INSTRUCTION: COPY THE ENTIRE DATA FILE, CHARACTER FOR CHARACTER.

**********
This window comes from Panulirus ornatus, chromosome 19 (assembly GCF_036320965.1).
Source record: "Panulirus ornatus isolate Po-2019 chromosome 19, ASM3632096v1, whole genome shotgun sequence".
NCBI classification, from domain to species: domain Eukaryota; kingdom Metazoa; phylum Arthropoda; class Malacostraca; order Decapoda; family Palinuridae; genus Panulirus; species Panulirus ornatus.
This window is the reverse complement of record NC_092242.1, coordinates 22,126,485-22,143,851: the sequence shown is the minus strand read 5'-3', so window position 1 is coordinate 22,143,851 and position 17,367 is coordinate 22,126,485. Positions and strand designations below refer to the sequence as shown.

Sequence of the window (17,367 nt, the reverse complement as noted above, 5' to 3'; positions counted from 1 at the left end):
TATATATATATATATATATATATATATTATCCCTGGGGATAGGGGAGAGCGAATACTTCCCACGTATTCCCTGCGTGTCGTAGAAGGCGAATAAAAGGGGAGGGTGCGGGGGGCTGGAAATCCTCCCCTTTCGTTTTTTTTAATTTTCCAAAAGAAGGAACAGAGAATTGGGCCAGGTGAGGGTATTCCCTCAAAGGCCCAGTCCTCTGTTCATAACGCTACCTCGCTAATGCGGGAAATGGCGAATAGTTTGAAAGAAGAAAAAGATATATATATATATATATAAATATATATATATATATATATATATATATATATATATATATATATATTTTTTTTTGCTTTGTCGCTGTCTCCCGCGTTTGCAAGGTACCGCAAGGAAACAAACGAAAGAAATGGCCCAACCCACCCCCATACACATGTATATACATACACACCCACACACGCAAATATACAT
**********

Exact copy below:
This window comes from Panulirus ornatus, chromosome 19 (assembly GCF_036320965.1).
Source record: "Panulirus ornatus isolate Po-2019 chromosome 19, ASM3632096v1, whole genome shotgun sequence".
NCBI classification, from domain to species: domain Eukaryota; kingdom Metazoa; phylum Arthropoda; class Malacostraca; order Decapoda; family Palinuridae; genus Panulirus; species Panulirus ornatus.
This window is the reverse complement of record NC_092242.1, coordinates 22,126,485-22,143,851: the sequence shown is the minus strand read 5'-3', so window position 1 is coordinate 22,143,851 and position 17,367 is coordinate 22,126,485. Positions and strand designations below refer to the sequence as shown.

Sequence of the window (17,367 nt, the reverse complement as noted above, 5' to 3'; positions counted from 1 at the left end):
TATATATATATATATATATATATATATTATCCCTGGGGATAGGGGAGAGCGAATACTTCCCACGTATTCCCTGCGTGTCGTAGAAGGCGAATAAAAGGGGAGGGTGCGGGGGGCTGGAAATCCTCCCCTTTCGTTTTTTTTAATTTTCCAAAAGAAGGAACAGAGAATTGGGCCAGGTGAGGGTATTCCCTCAAAGGCCCAGTCCTCTGTTCATAACGCTACCTCGCTAATGCGGGAAATGGCGAATAGTTTGAAAGAAGAAAAAGATATATATATATATATATAAATATATATATATATATATATATATATATATATATATATATATATATTTTTTTTTGCTTTGTCGCTGTCTCCCGCGTTTGCAAGGTACCGCAAGGAAACAAACGAAAGAAATGGCCCAACCCACCCCCATACACATGTATATACATACACACCCACACACGCAAATATACAT